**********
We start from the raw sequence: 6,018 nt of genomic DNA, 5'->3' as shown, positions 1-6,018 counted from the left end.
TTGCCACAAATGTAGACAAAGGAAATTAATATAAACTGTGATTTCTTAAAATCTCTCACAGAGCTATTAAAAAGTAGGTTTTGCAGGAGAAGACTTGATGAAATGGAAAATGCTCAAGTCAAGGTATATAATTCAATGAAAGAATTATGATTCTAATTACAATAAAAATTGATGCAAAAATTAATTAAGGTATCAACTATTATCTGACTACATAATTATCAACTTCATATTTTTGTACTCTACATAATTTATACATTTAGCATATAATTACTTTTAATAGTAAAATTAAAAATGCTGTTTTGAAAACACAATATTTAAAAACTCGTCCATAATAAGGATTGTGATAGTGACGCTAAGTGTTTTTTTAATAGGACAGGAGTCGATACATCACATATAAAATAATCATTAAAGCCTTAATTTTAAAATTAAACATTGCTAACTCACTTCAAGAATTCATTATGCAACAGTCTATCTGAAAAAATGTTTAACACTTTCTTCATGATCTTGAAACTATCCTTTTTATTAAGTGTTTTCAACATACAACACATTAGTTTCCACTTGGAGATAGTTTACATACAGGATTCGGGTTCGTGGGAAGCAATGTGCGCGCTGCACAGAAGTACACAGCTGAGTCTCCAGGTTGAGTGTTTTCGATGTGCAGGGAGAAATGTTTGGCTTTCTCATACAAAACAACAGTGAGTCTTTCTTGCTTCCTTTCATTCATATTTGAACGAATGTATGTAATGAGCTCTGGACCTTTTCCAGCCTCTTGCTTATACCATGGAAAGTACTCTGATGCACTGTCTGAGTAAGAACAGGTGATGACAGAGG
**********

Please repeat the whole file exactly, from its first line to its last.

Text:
We start from the raw sequence: 6,018 nt of genomic DNA, 5'->3' as shown, positions 1-6,018 counted from the left end.
TTGCCACAAATGTAGACAAAGGAAATTAATATAAACTGTGATTTCTTAAAATCTCTCACAGAGCTATTAAAAAGTAGGTTTTGCAGGAGAAGACTTGATGAAATGGAAAATGCTCAAGTCAAGGTATATAATTCAATGAAAGAATTATGATTCTAATTACAATAAAAATTGATGCAAAAATTAATTAAGGTATCAACTATTATCTGACTACATAATTATCAACTTCATATTTTTGTACTCTACATAATTTATACATTTAGCATATAATTACTTTTAATAGTAAAATTAAAAATGCTGTTTTGAAAACACAATATTTAAAAACTCGTCCATAATAAGGATTGTGATAGTGACGCTAAGTGTTTTTTTAATAGGACAGGAGTCGATACATCACATATAAAATAATCATTAAAGCCTTAATTTTAAAATTAAACATTGCTAACTCACTTCAAGAATTCATTATGCAACAGTCTATCTGAAAAAATGTTTAACACTTTCTTCATGATCTTGAAACTATCCTTTTTATTAAGTGTTTTCAACATACAACACATTAGTTTCCACTTGGAGATAGTTTACATACAGGATTCGGGTTCGTGGGAAGCAATGTGCGCGCTGCACAGAAGTACACAGCTGAGTCTCCAGGTTGAGTGTTTTCGATGTGCAGGGAGAAATGTTTGGCTTTCTCATACAAAACAACAGTGAGTCTTTCTTGCTTCCTTTCATTCATATTTGAACGAATGTATGTAATGAGCTCTGGACCTTTTCCAGCCTCTTGCTTATACCATGGAAAGTACTCTGATGCACTGTCTGAGTAAGAACAGGTGATGACAGAGG